PyTorch is an open source tool from Facebook to build DL models.


A tensor is a matrix of any dimensions. They are the base data structures of neural network frameworks. Understanding them is a prereq to using any DL framework.

Moving away from rows and columns

Once you start looking at tensors of greater than 2 dimenisons, the row x column mental model falls apart. Better to think in terms of dimensions.

For example, one of the exercises requires reshaping a tensor of size [64, 1, 28, 28] into [64, 784]. This is accomplished by dropping the 2nd dimension via squeeze and then flattening dimensions 3 and 4 via flatten.

Neural Nets in PyTorch

PyTorch exposes the nn module that makes building neural nets much more convenient. It provides a library of tools that provide the functionality we’ve been hardcoding up until this point.

  • The nn module allows you to define a neural net’s architecture, and it pretty much handles everything else.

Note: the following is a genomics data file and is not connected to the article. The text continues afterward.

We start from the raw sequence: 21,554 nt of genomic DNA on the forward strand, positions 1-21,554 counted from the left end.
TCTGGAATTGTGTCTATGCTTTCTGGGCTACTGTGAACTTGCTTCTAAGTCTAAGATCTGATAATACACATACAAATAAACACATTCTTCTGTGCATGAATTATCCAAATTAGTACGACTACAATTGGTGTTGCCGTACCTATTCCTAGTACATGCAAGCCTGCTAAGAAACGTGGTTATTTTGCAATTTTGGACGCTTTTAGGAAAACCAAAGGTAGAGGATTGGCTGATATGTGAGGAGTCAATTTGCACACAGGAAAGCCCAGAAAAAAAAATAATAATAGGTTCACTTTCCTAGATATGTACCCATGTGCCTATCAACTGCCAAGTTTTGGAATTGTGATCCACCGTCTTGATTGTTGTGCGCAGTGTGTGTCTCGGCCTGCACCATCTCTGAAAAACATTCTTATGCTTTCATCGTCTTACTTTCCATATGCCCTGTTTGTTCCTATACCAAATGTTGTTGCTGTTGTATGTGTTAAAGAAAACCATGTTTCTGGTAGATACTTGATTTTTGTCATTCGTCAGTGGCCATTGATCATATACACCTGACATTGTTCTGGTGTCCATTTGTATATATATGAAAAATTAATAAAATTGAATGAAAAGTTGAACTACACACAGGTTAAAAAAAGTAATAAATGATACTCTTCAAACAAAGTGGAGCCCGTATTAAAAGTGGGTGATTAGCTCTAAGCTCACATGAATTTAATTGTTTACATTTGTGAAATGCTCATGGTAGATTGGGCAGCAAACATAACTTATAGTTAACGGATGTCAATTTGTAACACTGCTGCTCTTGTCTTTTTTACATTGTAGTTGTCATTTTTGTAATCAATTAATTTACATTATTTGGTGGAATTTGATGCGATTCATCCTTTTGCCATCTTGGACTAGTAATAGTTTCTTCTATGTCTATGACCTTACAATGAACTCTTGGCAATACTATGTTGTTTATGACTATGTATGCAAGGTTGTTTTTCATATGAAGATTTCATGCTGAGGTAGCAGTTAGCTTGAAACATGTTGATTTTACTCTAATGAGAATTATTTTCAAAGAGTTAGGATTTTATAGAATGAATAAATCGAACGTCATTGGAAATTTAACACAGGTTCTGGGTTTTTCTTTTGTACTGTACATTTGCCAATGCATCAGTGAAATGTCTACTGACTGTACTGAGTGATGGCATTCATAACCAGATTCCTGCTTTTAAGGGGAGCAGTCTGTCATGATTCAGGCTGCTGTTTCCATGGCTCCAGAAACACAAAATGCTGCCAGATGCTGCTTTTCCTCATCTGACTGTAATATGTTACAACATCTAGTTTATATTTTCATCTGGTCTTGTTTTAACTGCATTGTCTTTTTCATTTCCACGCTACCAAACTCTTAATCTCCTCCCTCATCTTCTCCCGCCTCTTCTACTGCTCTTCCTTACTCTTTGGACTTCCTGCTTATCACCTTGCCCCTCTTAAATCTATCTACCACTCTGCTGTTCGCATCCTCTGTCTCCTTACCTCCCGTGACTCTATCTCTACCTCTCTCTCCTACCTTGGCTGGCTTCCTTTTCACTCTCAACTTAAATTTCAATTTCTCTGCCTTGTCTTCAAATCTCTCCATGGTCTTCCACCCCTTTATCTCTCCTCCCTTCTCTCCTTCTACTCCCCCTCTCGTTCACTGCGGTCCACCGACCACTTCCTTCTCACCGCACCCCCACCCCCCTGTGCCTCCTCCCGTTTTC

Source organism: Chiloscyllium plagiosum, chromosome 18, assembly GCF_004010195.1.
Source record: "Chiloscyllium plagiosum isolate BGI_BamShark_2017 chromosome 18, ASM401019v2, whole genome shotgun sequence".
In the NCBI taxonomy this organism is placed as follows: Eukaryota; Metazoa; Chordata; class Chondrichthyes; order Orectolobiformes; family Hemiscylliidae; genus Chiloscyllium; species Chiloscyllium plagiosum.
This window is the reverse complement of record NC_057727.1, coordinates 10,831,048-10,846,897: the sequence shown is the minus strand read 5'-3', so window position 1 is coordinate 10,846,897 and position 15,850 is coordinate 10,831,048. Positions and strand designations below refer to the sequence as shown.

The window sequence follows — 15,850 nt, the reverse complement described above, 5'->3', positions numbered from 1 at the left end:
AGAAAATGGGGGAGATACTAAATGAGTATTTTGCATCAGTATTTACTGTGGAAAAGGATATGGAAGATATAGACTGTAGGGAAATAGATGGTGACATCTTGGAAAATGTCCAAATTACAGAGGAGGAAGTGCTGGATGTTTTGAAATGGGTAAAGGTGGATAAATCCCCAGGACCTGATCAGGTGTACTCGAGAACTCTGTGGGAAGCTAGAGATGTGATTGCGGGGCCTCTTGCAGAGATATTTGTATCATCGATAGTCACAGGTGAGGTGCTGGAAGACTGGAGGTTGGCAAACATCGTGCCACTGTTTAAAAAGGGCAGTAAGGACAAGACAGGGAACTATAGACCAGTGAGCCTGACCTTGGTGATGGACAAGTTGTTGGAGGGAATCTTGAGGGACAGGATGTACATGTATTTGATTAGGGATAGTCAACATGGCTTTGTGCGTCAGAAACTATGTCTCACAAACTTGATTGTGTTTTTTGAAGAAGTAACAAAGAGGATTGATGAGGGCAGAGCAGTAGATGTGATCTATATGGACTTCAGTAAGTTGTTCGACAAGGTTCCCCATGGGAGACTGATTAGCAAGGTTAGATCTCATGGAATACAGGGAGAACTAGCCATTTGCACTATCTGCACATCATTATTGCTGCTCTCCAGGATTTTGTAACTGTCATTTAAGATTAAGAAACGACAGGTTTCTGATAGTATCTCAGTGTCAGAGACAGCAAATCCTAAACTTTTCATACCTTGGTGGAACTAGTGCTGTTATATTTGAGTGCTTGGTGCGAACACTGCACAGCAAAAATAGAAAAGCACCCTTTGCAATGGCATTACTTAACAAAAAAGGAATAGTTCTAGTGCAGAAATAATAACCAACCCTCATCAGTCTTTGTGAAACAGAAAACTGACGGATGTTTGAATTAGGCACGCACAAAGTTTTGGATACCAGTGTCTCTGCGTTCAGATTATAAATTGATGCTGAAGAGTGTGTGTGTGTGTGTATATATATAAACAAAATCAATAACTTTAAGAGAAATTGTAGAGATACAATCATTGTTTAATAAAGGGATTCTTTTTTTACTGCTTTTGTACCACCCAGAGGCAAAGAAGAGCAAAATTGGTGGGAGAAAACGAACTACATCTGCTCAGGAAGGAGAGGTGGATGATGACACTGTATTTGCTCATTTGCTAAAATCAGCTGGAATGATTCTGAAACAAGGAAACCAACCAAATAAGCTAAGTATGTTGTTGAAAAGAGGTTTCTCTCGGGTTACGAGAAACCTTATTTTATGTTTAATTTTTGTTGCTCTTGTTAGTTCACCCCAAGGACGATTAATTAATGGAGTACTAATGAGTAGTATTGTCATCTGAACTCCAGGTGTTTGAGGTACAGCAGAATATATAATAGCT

• Each tensor is capable of tracking changes that occur to it, which can be used to easily perform gradient descent.
  • Optimizers are used to update tensors with improvements based on loss/grad descent
  • Common training pattern in PyTorch:
    • For each batch of training data:
      1. Clear optimizer’s gradients
      2. Forward pass on model
      3. Calculate loss
      4. Backwards pass from loss
      5. Update weights with optimizer
  • Allows you to train against validation set, as well.

New Vocab

  • criterion: The network’s loss
  • logits: The raw output of the network

The float caveat

Computers aren’t good at storing floats. They must store data in base 2 (binary) format. For some decimal fractions, like $0.1$, that is impossible. For other fractions that extend to infinity when converted to a decimal, the computer will only ever be able to store an approximation of its value. For example, $1/3$ is $0.33333$ with an infinite number of 3s. Since you can’t store an infinite number of values, the final calculated value will just be an approximation of the fraction, and any subsequent calculations performed with the float will be impacted by that approximation.


Some strategies to prevent overfitting:

  • Early stopping. Stop training the model when the validation loss is at a minimum.
  • Dropout. Randomly drop inputs to force weights to compensate, which creates a more general solution.